Trainees in short-term programs facilitated by RTB
Trainees in long-term programs facilitated by RTB
RTB at a glance
The CGIAR Research Program on Roots, Tubers and Bananas (RTB) was launched in 2012 to harness the untapped potential of banana (including plantain), cassava, potato, sweetpotato, yam, and other root and tuber crops to improve food security, nutrition and livelihoods. RTB brings together the expertise and resources of five centers: the International Potato Center (CIP), which leads the program; Bioversity International; the International Center for Tropical Agriculture (CIAT); the International Institute of Tropical Agriculture (IITA); and the Centre de Coopération Internationale en Recherche Agronomique pour le Développement (CIRAD), which represents several other French partners in the research program. The centers have teamed up to collaborate on common issues affecting RTB crops, mobilize complementary expertise and resources, avoid duplication of efforts, and create synergies. This collaborative approach aims to increase the benefits of the centers’ research and interventions for smallholder farmers, consumers, and other actors in root, tuber and banana value chains.
In 2016, RTB was both wrapping up its first phase and preparing for Phase II (2017–2022). A key part of the transition involved the restructuring of research for development activities in five interdisciplinary flagship projects (FPs), illustrated below and described throughout this report. Each flagship has a dynamic leader based in one of the centers and is composed of a set of interrelated research ‘clusters’ which have clear impact pathways through which RTB centers and their partners collaborate to achieve targeted outcomes. The areas of focus for each of the clusters were identified through an RTB assessment to determine the options with the greatest potential for impact.
RTB consolidated its results-based management (RBM) with the reorganization into clusters. Monitoring and evaluation indicators linked to impact pathways were developed for each of the 25 clusters, to guide progress toward outcomes. RBM will be facilitated by an online planning, monitoring, evaluation, and learning platform that RTB co-developed with the CGIAR Research Program on Dryland Systems that was used for planning 2017 deliverables.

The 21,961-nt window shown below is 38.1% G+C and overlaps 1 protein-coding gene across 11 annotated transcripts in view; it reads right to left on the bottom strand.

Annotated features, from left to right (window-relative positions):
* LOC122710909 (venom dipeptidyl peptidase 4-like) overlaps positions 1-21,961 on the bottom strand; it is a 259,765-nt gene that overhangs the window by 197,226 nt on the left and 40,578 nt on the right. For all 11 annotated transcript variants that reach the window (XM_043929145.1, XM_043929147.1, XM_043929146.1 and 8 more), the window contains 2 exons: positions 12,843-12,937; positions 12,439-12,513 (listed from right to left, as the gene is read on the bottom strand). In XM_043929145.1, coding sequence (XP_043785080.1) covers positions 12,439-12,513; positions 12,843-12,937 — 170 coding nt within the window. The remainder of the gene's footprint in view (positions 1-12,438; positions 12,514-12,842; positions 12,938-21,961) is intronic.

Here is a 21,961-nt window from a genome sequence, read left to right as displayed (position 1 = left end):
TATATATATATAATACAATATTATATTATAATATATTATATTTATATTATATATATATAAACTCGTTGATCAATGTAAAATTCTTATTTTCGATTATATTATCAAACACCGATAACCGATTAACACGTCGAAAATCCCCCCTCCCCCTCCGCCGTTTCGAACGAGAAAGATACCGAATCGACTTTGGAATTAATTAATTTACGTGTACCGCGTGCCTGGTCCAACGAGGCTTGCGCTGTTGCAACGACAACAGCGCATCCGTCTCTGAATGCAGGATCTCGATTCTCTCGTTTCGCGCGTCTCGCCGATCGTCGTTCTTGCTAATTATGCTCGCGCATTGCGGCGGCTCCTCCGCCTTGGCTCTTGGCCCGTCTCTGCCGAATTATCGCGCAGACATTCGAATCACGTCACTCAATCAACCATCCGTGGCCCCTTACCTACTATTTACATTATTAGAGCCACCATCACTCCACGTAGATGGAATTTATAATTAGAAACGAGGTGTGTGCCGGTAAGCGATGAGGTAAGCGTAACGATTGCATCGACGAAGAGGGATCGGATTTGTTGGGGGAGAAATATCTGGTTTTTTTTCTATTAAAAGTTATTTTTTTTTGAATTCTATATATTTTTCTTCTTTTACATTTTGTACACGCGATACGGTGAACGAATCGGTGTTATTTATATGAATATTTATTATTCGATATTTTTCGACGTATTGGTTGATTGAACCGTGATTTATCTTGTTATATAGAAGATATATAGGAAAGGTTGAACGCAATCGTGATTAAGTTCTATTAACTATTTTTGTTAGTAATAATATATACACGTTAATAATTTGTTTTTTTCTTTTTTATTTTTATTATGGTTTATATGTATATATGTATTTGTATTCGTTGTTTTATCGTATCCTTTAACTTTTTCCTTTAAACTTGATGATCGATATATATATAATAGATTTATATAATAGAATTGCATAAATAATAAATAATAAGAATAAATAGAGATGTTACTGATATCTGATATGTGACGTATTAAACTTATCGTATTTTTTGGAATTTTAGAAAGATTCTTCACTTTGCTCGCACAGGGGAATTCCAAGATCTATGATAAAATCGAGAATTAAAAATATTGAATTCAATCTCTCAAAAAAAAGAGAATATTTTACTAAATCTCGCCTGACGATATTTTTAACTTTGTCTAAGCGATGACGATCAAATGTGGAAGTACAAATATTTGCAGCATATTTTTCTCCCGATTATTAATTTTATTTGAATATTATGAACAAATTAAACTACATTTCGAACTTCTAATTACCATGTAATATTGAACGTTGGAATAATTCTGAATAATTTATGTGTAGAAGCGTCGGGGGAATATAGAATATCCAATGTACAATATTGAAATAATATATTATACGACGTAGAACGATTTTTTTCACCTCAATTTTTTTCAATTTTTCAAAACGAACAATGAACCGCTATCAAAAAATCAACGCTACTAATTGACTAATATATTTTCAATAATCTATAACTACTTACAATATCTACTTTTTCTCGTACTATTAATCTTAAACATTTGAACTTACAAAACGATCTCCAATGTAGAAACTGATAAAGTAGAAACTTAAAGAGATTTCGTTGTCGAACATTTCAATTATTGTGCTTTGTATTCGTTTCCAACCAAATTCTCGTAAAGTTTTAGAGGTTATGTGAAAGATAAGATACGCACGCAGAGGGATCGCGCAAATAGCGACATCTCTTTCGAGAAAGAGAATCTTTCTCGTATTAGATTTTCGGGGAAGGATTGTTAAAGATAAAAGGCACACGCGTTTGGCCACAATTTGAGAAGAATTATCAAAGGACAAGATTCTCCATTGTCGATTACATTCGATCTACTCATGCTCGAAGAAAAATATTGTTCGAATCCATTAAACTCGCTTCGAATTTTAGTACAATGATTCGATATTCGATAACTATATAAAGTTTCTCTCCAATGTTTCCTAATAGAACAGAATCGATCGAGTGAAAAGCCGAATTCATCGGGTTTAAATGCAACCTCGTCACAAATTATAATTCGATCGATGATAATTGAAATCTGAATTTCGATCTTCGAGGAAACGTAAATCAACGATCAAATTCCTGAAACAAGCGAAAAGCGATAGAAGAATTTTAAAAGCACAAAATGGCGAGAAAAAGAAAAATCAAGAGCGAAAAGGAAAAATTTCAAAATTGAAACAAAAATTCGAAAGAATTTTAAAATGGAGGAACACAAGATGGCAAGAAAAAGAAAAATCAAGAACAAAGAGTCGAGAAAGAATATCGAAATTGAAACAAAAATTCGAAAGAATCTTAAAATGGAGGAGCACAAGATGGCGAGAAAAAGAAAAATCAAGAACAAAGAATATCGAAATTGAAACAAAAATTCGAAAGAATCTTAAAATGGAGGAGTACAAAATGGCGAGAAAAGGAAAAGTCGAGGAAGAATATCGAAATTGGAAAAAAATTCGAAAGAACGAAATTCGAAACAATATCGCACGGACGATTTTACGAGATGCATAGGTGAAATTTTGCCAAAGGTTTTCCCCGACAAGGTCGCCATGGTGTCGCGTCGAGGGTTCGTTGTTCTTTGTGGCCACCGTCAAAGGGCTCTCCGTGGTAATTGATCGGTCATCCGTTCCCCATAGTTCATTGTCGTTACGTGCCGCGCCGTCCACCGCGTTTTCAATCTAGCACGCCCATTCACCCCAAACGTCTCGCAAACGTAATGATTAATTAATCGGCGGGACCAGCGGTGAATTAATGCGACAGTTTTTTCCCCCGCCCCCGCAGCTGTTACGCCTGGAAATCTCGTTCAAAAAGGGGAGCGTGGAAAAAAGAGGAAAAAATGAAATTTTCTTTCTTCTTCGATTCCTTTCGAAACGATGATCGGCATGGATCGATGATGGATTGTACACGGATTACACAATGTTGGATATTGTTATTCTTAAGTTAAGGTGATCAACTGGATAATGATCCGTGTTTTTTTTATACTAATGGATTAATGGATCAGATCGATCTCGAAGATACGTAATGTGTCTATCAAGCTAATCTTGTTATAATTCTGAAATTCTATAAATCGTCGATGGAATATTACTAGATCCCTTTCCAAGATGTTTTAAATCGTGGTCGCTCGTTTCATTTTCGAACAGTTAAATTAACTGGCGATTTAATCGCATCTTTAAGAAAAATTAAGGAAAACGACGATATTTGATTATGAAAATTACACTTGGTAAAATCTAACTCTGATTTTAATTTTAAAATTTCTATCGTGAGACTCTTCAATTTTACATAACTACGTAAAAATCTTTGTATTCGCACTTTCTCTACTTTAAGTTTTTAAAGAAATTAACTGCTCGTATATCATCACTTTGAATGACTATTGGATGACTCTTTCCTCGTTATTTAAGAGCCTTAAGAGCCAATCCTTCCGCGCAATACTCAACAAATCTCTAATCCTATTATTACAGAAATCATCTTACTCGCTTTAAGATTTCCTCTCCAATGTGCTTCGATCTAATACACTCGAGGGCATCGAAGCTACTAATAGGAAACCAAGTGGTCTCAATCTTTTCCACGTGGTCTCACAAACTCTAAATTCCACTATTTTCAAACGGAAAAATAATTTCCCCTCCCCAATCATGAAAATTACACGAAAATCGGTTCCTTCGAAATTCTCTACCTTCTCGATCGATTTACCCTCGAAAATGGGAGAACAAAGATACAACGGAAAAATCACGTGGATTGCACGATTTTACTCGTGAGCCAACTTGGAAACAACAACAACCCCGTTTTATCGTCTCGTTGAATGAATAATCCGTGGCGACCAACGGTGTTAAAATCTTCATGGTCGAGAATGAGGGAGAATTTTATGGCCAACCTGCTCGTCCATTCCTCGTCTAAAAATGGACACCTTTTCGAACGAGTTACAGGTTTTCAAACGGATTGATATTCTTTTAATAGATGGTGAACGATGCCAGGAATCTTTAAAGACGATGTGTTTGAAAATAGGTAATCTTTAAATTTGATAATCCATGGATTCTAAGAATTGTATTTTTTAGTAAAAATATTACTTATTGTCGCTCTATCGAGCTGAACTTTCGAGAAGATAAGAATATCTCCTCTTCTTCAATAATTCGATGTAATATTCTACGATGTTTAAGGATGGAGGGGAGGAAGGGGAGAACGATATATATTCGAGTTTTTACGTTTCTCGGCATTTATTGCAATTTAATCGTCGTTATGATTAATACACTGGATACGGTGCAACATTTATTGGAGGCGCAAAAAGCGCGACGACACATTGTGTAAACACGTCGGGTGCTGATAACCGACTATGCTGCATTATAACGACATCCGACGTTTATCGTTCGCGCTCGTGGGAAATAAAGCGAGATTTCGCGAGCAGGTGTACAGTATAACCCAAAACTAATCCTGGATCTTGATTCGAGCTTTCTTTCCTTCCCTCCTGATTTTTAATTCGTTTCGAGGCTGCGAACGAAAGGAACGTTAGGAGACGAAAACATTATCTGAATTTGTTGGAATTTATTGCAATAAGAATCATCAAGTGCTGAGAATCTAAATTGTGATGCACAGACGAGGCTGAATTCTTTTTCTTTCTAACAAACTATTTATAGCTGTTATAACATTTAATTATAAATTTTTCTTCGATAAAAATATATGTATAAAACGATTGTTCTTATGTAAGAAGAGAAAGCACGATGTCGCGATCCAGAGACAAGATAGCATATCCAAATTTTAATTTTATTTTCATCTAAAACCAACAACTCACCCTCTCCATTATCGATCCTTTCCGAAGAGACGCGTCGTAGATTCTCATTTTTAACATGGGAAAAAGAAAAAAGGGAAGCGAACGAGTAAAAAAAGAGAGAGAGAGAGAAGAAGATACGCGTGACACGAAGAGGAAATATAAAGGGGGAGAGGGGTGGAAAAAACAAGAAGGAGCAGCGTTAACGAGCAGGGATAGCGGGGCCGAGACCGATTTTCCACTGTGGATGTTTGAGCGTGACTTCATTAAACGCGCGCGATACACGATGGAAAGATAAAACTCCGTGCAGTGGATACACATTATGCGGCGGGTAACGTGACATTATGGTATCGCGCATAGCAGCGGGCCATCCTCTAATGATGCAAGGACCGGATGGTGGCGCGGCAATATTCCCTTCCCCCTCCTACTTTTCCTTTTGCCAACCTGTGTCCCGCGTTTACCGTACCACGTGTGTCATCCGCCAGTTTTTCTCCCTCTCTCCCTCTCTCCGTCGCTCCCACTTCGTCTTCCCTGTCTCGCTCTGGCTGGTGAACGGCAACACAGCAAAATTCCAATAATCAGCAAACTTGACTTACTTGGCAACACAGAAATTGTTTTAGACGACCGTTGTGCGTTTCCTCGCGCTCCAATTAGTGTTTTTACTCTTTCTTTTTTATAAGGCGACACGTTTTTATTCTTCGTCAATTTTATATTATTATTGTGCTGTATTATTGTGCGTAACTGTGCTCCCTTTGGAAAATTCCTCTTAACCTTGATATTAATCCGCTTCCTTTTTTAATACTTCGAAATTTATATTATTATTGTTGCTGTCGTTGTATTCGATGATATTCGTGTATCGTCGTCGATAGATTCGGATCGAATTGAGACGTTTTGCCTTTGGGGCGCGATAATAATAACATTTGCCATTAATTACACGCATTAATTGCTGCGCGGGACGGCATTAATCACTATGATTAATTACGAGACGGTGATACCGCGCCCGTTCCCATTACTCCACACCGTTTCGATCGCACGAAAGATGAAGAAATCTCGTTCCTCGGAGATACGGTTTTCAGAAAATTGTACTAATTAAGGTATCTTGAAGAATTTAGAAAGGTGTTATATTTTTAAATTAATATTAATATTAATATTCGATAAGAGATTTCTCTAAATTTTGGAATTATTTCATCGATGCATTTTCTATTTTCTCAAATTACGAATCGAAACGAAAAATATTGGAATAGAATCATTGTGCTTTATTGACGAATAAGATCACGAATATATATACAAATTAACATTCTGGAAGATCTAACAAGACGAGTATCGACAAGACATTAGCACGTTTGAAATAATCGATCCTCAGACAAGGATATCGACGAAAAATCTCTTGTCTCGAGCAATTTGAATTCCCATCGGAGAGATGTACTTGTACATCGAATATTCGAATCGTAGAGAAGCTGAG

In 2016, RTB maintained collaboration with 366 partners, primarily national agricultural research organizations, academic and advanced research institutions, private companies and non-governmental organizations (NGOs). These valuable partnerships will play an increasingly important role in this second phase as the program works to scale out the technologies and approaches developed under its flagships. RTB will seek to accelerate the scaling of innovations linked with capacity development for partners, while ensuring that research benefits women and men alike and engages youth. Together, RTB and its broad network of partners will work to achieve the program’s intermediate development outcomes – which are fully aligned with the Sustainable Development Goals – by 2022.
RTB Where We Work
Publications in ISI journals by crop
Government of Odisha
Government of Liberia (Ministry of Agriculture)
Government of Uganda
Government of Tanzania (Ministry of Agriculture, Food Security and Cooperatives)
CGIAR Funding Windows
Windows 1&2 funds are provided by the CGIAR to RTB for allocation across the agreed product portfolio. Window 1 funds are allocated by the CGIAR System Organization to different CRPs including RTB, while Window 2 funds are designated by donors specifically to RTB.
Window 3 funds are allocated directly to CGIAR Centers by donors and are mapped into RTB when they are consistent with the RTB product portfolio. Window 3 includes a deduction of 2% of the total budget as contribution to the CGIAR System Organization.
Bilateral funds are contracts directly signed between a center and a donor and mapped into RTB.